Minutes: 140 per month
Price: $99.00 per month
Plan Share: up to two additional users
To qualify for these plans, one must be a member in good standing of The Canadian Council of the Blind or its affiliates or chapters for the current membership year. Membership will be verified through our Customer Care Team.
Aira provides visual information through our smartphone app and trained agents, 24/7, 365 days per year. Agents are screened and adhere to strict security protocols. Our app uses the camera of your smartphone plus GPS and other powerful tools to give you the visual information you need, on your terms. To learn more about Aira, visit our web site at www.aira.io or call our Customer Care Team at 1.800.835.1934.
In addition, our Customer Care Team will need a direct contact and established method to verify membership in the organization. In order to continue these offers we do require that membership be validated by each organization at regular intervals.
Explorer Community Manager
Aira Tech Corp.
Aira, the description of life, on your terms
Us and Canada 1.800.835.1934
New Zealand: +64-800-425-451
Next-generation wet AMD therapy Beovu®, now available in Canada, receives positive recommendation from CADTH Drug Expert Committee
- Beovu® is an anti-VEGF treatment that offers patients extended treatment period between doses following initial dose with no compromise in efficacy2,3
- Positive recommendation by CADTH speaks to evidence and clinical benefit of Beovu®1
DORVAL, QC, Oct. 5, 2020 /CNW Telbec/ – Novartis Pharmaceuticals Canada Inc. (Novartis) is pleased to announce that Beovu® (brolucizumab injection) is now available in Canada for the treatment of neovascular (wet) age-related macular degeneration (AMD). The next-generation anti-VEGF therapy for wet AMD, offers the option for eligible patients to start on three-month dosing intervals after the loading phase. Beovu® has been reviewed by the Canadian Agency for Drugs and Technologies in Health (CADTH) Canadian Drug Expert Committee (CDEC) and has received a positive recommendation for reimbursement by participating public health plans.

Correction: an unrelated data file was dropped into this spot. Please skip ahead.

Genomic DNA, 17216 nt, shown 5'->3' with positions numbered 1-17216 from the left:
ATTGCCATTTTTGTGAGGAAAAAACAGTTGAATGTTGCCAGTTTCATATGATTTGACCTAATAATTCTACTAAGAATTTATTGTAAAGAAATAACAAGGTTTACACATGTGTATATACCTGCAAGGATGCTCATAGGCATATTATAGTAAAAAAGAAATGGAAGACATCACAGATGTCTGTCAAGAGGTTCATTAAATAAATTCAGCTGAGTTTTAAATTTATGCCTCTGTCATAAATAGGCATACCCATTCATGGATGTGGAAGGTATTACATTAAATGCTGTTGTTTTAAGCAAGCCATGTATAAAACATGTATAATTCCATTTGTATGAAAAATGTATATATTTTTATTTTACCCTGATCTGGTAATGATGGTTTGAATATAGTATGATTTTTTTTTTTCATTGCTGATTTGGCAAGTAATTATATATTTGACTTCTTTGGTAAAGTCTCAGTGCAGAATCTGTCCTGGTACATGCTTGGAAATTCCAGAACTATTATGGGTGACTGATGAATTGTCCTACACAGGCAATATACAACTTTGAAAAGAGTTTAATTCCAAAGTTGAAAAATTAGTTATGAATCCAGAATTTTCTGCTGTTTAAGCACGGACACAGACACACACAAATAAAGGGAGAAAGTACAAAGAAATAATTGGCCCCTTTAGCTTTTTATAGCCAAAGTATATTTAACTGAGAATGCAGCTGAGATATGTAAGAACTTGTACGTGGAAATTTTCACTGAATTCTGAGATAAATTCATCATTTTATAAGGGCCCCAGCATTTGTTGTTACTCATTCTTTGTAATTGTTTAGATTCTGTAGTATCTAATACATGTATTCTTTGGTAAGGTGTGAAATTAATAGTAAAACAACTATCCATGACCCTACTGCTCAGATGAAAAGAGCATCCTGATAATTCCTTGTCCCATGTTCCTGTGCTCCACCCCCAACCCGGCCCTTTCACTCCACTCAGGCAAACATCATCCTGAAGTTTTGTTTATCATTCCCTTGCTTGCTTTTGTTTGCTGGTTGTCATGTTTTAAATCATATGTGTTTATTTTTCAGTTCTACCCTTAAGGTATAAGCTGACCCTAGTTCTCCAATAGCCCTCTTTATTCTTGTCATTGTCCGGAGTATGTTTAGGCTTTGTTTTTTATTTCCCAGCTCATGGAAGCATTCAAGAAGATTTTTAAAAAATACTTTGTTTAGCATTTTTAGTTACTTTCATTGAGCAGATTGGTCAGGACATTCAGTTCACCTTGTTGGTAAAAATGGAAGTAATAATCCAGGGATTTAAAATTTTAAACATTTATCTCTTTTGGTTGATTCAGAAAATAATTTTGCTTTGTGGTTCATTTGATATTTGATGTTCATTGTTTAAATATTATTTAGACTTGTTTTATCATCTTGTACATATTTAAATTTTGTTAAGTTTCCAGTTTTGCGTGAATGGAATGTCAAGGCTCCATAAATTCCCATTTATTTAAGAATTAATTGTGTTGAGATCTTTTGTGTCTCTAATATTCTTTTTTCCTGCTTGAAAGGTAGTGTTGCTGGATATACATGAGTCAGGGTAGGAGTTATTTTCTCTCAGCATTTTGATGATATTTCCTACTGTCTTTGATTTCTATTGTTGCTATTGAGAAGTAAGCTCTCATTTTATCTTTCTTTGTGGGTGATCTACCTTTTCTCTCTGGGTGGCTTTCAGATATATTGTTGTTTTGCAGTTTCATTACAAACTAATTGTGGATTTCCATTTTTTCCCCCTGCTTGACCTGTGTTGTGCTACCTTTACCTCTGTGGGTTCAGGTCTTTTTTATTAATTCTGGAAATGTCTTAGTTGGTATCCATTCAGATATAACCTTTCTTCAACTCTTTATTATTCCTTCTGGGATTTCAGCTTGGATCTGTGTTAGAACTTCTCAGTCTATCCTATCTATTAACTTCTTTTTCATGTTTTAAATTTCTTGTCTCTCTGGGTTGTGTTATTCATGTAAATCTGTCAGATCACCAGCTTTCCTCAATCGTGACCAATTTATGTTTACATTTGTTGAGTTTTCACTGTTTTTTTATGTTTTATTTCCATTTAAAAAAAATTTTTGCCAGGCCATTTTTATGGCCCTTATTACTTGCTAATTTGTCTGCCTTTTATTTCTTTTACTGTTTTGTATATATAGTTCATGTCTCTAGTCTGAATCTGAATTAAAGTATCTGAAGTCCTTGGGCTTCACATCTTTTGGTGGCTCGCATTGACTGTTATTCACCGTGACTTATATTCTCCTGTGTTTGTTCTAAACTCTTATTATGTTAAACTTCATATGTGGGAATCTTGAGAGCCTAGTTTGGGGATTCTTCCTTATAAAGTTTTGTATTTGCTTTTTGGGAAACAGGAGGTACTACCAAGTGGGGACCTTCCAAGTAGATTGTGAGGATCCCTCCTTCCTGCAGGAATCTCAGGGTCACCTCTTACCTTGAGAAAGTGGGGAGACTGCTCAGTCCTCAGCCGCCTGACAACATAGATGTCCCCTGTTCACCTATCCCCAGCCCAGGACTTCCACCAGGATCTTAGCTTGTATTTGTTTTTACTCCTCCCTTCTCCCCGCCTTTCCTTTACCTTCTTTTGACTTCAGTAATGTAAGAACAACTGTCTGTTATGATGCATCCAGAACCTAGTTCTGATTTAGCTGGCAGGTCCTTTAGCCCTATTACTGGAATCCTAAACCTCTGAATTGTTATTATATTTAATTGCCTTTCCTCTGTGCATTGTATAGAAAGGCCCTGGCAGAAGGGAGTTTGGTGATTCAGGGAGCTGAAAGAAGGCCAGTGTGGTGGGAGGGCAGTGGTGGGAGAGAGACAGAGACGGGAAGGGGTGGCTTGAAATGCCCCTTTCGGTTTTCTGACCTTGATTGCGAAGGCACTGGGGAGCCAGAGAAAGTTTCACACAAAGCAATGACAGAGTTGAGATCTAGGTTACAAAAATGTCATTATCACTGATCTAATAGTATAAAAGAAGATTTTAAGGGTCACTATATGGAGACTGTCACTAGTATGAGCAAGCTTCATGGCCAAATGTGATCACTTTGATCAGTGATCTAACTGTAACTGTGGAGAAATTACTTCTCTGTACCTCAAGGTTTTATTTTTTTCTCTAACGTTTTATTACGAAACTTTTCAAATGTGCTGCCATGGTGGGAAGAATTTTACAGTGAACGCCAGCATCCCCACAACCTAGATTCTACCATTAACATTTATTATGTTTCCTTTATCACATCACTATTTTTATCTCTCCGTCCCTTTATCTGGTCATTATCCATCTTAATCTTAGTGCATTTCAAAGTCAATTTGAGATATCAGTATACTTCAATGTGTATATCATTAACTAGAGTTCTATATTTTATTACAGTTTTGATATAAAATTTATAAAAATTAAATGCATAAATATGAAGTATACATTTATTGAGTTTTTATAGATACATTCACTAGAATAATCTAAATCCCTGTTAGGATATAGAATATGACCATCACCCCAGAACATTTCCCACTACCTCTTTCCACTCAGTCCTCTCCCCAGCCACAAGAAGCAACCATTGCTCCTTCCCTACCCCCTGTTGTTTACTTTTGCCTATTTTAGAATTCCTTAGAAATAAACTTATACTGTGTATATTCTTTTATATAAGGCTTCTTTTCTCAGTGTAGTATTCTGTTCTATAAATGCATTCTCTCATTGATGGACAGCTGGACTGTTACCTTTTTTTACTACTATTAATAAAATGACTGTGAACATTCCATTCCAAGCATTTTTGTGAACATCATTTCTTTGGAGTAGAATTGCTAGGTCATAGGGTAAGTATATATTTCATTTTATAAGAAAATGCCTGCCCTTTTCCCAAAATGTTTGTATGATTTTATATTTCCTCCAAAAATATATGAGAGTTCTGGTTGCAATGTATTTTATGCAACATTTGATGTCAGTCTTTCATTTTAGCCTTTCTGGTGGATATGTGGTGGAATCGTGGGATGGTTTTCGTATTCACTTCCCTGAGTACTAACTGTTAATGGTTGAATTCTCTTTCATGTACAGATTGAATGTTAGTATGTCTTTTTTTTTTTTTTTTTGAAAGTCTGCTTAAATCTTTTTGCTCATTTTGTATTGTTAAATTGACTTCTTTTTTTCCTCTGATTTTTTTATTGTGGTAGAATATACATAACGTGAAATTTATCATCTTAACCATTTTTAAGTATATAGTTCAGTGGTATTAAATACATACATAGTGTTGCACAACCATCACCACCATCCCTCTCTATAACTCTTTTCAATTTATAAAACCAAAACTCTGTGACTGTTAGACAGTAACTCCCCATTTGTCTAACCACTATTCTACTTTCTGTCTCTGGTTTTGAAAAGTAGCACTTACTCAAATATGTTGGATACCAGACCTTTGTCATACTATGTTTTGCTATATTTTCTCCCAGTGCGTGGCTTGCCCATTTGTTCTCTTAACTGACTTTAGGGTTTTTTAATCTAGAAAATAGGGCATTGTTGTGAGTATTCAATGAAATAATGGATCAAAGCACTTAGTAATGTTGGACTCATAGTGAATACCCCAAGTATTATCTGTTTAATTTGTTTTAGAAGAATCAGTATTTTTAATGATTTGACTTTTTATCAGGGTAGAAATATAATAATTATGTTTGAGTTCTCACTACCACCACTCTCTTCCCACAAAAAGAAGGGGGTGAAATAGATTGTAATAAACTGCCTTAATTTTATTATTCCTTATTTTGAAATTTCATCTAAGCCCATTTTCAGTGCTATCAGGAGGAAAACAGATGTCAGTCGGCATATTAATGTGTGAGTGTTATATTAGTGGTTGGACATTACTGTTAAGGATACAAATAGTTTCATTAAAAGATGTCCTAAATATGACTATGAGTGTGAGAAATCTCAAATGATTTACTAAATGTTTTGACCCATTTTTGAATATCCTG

With wet AMD, which can be aggressive in its progression, abnormal blood vessels form and grow under the central retina (macula) and cause it to swell up, distorting central vision. These abnormal blood vessels may leak fluid or blood in the eye, interfering with the macula’s function and causing increasingly severe central vision loss.
“Novartis has a deep history in ophthalmology and an ongoing commitment to eliminating preventable blindness by bringing innovative treatments to patients with serious eye diseases. We are dedicated to continuing to invest in research and as well as programs that improve the lives of people with wet AMD and are very proud to bring this latest advancement to Canadians,” said Andrea Marazzi, General Manager, Novartis Pharmaceuticals Canada Inc. “We are pleased that the clinical value and benefit of Beovu® have been recognized by CADTH and look forward to collaborating with decision makers to ensure access to Canadians in a timely manner.”
AMD is the leading cause of vision loss in people over the age of 50, affecting more than a million Canadians. Symptoms of AMD involve loss of central vision, which is needed for recognizing faces, reading, driving and other daily activities. AMD comes in both dry and wet forms, with wet AMD being rarer and much more severe.
“It’s so easy to attribute a change in eyesight to getting older. We have been working hand in hand with Canadian vision organizations to drive the message across that any changes in vision should be immediately addressed. We know just how profound the impact of untreated wet AMD can be on a person’s quality of life. Keeping up with injections may be challenging on older adults who are less inclined to want to visit clinics and hospitals. This is truer today than ever before,” said Louise Gillis, President, Canadian Council of the Blind. “We are pleased that Beovu® is available in Canada. It’s a new option that offers the potential for Canadians diagnosed with the leading cause of blindness to maintain their vision and not have to worry about frequent visits for their injections. Missing out on treatment could potentially be catastrophic for someone with wet AMD.”